From staff reports
Cumberland softball player Allison Blackwood is the 2012-13 recipient of the Lindsey Donnell Award presented annually to a Bulldog student-athlete who excels in both academics and athletics.
The award is given in honor of Lindsey Donnell, a former Bulldog football Little All-American and former professor at Cumberland University.
Blackwood is a four-time all-conference honoree, earning first team all-league accolades in each of the last three seasons. The Leoma native has played in 209 career games for the Bulldogs, accumulating 35 doubles, 24 home runs and 158 RBIs and 54 walks.
She posted 16 doubles, eight homers and 50 RBIs while batting .333 as a sophomore and collected eight doubles, nine home runs and 41 RBIs last season. This year Blackwood is batting a career-best .399 with 40 RBIs in 51 contests.
The left-hander has also registered 39 career victories with one save in 114 appearances in the circle, making 76 starts and tossing 533 innings. She has 286 strikeouts and has tossed 37 complete games with eight shutouts during her tenure.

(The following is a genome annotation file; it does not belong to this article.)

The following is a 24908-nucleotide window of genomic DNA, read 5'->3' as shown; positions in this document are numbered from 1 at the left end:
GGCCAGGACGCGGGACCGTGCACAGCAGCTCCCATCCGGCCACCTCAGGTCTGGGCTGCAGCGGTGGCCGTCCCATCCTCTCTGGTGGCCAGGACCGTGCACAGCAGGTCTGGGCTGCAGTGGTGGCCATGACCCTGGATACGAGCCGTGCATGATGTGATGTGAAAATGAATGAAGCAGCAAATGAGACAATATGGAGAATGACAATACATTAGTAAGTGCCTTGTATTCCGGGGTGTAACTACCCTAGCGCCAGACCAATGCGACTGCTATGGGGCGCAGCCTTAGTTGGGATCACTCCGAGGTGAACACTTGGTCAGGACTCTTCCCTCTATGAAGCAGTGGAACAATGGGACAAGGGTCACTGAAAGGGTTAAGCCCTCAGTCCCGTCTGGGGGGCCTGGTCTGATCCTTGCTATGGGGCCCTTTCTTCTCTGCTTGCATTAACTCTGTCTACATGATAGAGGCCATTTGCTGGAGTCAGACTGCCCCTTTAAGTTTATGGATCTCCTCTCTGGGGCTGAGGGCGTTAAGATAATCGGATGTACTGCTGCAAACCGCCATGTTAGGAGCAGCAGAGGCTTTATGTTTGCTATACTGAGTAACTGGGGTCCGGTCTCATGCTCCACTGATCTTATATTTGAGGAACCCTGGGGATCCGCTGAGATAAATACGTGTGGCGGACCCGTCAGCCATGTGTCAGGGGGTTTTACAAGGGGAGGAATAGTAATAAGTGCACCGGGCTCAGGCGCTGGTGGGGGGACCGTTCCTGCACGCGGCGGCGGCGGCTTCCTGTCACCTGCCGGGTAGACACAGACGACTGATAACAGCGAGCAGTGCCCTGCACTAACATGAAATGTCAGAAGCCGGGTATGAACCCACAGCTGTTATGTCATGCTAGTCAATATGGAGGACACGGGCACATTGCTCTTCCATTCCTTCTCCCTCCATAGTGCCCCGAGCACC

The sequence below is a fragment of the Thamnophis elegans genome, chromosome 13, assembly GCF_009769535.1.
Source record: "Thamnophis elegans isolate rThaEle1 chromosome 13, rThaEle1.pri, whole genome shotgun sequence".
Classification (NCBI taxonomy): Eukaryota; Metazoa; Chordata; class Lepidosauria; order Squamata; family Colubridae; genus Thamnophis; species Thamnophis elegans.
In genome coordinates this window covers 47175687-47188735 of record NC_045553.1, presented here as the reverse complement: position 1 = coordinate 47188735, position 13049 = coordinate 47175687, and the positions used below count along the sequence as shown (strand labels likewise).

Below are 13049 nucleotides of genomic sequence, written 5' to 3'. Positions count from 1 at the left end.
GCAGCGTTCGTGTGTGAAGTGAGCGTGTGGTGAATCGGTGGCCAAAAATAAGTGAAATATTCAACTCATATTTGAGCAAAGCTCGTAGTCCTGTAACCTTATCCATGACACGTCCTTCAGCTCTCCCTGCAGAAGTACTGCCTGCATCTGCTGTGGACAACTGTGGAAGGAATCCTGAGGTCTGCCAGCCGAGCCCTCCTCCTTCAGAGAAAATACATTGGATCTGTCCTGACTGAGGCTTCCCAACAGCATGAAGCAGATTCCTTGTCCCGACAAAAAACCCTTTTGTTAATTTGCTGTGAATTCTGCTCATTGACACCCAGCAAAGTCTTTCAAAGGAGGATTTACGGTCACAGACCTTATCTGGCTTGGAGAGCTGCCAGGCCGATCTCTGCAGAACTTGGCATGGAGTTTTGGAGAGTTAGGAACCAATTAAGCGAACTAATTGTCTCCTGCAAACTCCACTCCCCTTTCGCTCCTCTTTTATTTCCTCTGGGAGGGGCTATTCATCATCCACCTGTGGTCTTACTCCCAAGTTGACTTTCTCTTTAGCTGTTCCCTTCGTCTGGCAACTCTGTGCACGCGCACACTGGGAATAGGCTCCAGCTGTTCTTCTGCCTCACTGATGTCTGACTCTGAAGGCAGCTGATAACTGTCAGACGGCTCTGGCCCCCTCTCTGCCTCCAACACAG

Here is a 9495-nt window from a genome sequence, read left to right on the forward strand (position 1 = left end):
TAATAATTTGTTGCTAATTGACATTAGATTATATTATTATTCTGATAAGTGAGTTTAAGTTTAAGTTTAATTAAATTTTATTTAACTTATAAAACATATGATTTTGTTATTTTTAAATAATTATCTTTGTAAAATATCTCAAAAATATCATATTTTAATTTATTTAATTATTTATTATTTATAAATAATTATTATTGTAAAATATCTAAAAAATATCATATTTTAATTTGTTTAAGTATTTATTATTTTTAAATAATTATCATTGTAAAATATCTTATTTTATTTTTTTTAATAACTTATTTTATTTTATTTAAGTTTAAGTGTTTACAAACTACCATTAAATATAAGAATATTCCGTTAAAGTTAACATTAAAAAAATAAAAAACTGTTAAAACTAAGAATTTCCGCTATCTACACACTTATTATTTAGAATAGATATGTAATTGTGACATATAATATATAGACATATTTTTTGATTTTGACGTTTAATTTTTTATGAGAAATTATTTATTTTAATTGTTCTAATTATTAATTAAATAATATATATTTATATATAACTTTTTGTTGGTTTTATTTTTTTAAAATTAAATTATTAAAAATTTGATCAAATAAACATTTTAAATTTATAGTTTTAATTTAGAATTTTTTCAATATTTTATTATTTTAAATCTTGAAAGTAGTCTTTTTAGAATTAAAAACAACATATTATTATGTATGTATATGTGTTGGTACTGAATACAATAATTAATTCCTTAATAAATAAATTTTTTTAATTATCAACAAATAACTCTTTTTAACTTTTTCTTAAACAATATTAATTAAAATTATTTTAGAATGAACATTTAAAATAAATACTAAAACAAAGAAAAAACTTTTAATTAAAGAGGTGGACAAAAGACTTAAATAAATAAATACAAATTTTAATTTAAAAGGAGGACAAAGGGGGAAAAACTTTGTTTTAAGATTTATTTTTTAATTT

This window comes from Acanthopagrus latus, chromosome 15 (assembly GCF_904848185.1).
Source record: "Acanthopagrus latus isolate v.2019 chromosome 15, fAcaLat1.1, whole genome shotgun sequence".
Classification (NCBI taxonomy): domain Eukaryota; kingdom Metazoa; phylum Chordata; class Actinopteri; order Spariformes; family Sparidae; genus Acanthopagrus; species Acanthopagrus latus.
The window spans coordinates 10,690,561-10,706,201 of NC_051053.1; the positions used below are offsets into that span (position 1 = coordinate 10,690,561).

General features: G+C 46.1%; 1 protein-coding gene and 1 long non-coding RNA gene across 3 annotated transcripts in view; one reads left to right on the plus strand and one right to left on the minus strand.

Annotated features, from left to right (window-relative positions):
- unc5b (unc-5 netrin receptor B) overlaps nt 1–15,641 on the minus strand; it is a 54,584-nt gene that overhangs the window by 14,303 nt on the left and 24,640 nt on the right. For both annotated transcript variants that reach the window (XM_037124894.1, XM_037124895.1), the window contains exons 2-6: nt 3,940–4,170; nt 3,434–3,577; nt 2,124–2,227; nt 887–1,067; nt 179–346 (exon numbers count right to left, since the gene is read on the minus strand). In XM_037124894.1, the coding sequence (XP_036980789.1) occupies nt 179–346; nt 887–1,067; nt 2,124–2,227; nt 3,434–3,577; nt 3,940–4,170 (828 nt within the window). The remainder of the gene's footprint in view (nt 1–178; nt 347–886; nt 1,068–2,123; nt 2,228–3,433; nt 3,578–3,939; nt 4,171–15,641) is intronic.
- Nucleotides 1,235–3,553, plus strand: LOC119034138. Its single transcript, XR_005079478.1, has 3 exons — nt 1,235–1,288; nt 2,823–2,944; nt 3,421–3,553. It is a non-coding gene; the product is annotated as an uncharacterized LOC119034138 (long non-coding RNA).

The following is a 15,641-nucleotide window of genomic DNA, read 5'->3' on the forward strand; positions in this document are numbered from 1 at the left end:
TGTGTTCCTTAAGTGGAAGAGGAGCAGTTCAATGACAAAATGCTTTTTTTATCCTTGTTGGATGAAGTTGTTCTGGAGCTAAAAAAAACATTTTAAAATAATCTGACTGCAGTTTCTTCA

Blackwood also carries a 3.59 grade-point-average in early childhood growth and learning and will graduate in December. She has been a member of the Dean’s List for the past six semesters and is a member of Kappa Delta Pi Education honor society. She has earned Conference Scholar-Athlete honors each of the last three years and will garner her second NAIA Daktronics Scholar-Athlete award later in May.
Blackwood was also voted first team Academic All-District IV and second team Capital One Academic All-American last year by the College Sports Information Directors of America (CoSIDA).
She was also involved in several community service activities with her team throughout her career, including Feed the Children, New Leash on Life, Southside Elementary 5K Fun Run, Peer Mentoring and Leadership Academy.
Donnell set a national collegiate football record in 1936 with 1,500 rushing yards, a single-season record that stood until the 1960s. He graduated from Cumberland in 1936 and returned to teach English from 1960-62. The CU on-campus football stadium, now used for soccer, is named in his honor.